When greeting Balak, he doesn't say that he can only act as Hashem wants him to act, which is the earlier pious statement. He declares that he has no power to say anything (22:38). This is contrary to what the messengers first said (22:6), that the power to curse was with Bilaam. He further tells Balak (22:38) that he is a mere mouthpiece, and only says that which Hashem puts into his mouth. This is new. This is the lesson he learned on the road, from the donkey and the angel. This is what Hashem said in 22:35, that he will (not just should) speak only that which Hashem gives him to speak.

Balak still operates on the assumption that Bilaam will be able to curse - will be able to channel and manipulate spiritual forces, via kesamim (which were in the hands of the messengers). The sacrifices are initiated, at first, by Balak (22:40), unless this is part of simply honoring Bilaam.

At any rate, sacrifices (and IIRC, drinking the blood of sacrifices) are a mantic method, a means of inducing a prophetic altered state. Thus, seven altars with seven bulls and seven rams, and the hope that Hashem will appear to Bilaam, this time in the daytime rather than in a dream. This is ritualistic, and means of manipulating spiritual forces. Yet Bilaam states that Hashem will show him something that he can tell Balak (23:3).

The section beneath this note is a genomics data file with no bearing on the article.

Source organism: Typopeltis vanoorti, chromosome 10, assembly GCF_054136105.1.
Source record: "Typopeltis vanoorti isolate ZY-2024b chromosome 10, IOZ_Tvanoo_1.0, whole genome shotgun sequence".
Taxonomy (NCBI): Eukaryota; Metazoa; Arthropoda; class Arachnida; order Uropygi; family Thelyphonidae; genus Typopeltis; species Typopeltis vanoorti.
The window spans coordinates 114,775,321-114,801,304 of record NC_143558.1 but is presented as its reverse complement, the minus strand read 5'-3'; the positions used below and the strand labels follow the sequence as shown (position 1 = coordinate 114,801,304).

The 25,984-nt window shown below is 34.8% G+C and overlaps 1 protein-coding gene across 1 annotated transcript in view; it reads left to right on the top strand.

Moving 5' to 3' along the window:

Now, he acts as prophet, rather than sorcerer. He rejects, to Bilaam, to Moav, to the reader of the sidra, the idea that he will have any power to curse or invoke wrath if this is not Hashem's desire in the world (23:8). And then proceeds to bless Israel.